British Columbians can gather outside in groups of up to 10 people, effective immediately, following four months of restrictions on social gatherings.
Provincial Health Officer Dr. Bonnie Henry amended her public health order Thursday, which had banned outdoor gatherings since November and allowed residents to only meet outside for walks.
The new guidelines mean families can have play dates and friends can meet outside for a coffee, she said.
Henry advised people should stick to the same group of people, rather than meet with several different groups. Kids who meet should stick to their same school cohorts, she said.
Despite the province's case numbers hovering around 500 per day in recent weeks, Henry said the riskiest settings are indoors and the chance of spread decreases outside.
"It is important after all these months to focus on some of the things we can do safely," she said. "Outdoors is where we need to focus right now."
She said safety measures should still be followed outside, including physical distancing.
The province's website says people can gather at a park, beach or a backyard.
Henry stressed the province's restrictions on indoor gatherings will remain in place for now. Only people who are part of the same household should meet indoors, including at restaurants.
"This is slowly turning the dial," she said. "It's not flicking the switch."
The province will also ban liquor sales at restaurants, bar and liquor stores at 8 p.m. on March 17 to limit gatherings on St. Patrick's Day, a similar tactic used on New Year's Eve.
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569 new cases, 3 deaths
Henry updated her public health order on the same day the province recorded 569 new cases of COVID-19 and three more deaths.
A total of 244 people are in hospital, with 68 people in intensive care. The province has 4,912 active cases, with another 8,900 people under public health monitoring.
More than 360,000 doses of COVID-19 vaccine have been administered in B.C. so far.
New modelling presented by Henry shows the number of contacts people are having are at about 50 to 60 per cent of normal.
The modelling projects a 50 per cent contact rate could lead to a peak in mid-March followed by a gradual decline into the spring months, but a 60 per cent contact rate could result in the number of cases surging.
That increase would largely be seen in the Fraser Health region, where cases are currently climbing, the modelling shows.
"This is not a prediction," Dr. Henry cautioned. "But it helps us understand the things that we need to do."
B.C. currently has the second-highest daily case rate per capita, after Saskatchewan. Cases are falling outside the Lower Mainland, but climbing in the Fraser Health and Vancouver Coastal Health regions.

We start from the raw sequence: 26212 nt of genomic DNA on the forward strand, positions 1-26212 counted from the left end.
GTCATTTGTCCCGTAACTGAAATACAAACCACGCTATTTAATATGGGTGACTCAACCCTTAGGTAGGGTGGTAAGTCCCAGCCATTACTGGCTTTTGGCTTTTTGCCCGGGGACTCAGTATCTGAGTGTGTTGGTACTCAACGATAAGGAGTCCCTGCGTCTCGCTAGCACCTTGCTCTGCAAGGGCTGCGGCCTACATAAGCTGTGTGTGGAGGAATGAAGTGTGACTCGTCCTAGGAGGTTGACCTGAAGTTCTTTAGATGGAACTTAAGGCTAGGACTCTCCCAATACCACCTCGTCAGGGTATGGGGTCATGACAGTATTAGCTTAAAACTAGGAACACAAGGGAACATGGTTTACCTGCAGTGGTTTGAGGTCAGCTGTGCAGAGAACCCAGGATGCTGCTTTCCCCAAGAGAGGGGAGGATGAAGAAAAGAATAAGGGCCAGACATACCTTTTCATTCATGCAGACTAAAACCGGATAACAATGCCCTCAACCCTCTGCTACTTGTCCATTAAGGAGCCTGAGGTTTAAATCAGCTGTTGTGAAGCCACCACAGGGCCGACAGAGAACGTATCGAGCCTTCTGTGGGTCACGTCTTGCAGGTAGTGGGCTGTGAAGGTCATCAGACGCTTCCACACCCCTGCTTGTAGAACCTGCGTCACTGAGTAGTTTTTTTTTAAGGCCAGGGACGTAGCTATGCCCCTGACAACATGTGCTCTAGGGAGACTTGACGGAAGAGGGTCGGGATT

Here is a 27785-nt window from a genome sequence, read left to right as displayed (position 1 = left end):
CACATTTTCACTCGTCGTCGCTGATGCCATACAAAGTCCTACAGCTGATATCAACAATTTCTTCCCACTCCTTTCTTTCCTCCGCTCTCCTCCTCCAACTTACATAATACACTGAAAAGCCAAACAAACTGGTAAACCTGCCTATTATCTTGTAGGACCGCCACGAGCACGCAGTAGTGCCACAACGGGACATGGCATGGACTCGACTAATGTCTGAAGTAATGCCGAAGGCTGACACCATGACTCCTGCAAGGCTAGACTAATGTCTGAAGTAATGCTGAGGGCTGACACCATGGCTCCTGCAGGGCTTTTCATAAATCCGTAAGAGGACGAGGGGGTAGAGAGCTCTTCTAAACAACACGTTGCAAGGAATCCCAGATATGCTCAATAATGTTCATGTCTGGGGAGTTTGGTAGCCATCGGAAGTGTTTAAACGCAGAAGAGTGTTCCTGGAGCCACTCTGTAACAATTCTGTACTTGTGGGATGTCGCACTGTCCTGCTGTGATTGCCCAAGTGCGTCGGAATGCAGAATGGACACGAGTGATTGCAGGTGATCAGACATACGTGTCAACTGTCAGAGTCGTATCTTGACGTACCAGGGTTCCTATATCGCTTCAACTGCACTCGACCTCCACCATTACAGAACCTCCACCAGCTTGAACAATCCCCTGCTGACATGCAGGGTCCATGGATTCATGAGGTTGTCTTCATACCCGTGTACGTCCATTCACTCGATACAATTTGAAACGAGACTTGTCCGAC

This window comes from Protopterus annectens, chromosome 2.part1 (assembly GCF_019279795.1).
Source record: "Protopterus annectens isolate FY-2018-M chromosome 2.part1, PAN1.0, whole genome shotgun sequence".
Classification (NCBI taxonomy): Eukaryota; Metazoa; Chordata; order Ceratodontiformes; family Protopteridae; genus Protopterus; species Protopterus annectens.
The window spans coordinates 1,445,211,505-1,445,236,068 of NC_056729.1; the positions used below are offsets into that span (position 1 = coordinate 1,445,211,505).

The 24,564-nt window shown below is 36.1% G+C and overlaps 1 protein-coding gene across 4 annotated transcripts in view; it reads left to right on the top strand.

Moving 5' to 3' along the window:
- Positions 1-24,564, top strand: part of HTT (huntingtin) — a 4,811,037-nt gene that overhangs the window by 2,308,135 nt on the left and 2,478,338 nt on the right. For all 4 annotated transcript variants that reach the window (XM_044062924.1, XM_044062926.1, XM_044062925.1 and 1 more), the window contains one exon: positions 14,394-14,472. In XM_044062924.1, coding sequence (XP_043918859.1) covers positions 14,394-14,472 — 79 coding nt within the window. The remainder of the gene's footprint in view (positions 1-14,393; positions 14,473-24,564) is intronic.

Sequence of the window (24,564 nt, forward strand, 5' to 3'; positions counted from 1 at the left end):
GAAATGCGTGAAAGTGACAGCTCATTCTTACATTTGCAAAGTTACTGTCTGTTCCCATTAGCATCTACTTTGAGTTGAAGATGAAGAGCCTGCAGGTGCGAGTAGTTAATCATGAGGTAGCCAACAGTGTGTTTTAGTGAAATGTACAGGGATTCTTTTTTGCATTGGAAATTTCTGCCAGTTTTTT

The province's reproductive number — the number of people a person will infect — is hovering around one (a number close to or above one risks an increase in cases).
Health measures working against variants: Henry
Adding risk to the scenarios are cases of more infectious variants circulating in the community. The province has recorded more than 500 cases of the B117 variant, first identified in the U.K. Most of those cases have been found in Fraser Health.
The province has identified a small number of the B1351 variant, which first surfaced in South Africa, and the P1 variant, associated with Brazil.
The P1 variant cases are linked to a cluster in the Vancouver Coastal Health region. Henry said officials have not seen transmission from that group.
Henry said the variants are worrisome but make up a small percentage of B.C.'s cases, which suggest the province's measures are working.
She said B.C. has not seen a rapid take off of cases like Ontario, where about 40 per cent of cases are variants.
Uptick in B.C.'s mortality rate
There was also a "slight increase'' in B.C.'s overall mortality rate last year, Henry said, though the province has seen fewer "extra deaths'' due to COVID-19 than other jurisdictions, including Ontario, Quebec and the United States.
The uptick is a result of both the new coronavirus and the overdose crisis, said Henry, adding COVID-19 was the eighth most common cause of death in B.C. in 2020 and illicit drug toxicity was the fifth.
Thursday also marked one year since the World Health Organization declared COVID-19 a global pandemic.
Henry became emotional when she said it had been a challenging year for everyone.
"I certainly recognize and acknowledge that we've all experienced losses this past year, some of them an accumulation of tiny losses of those joys, those things that we had in our lives," she said.
"And for some people, it's the tragic loss of a loved one, whether from COVID, or whether from other things in this uncertain time.''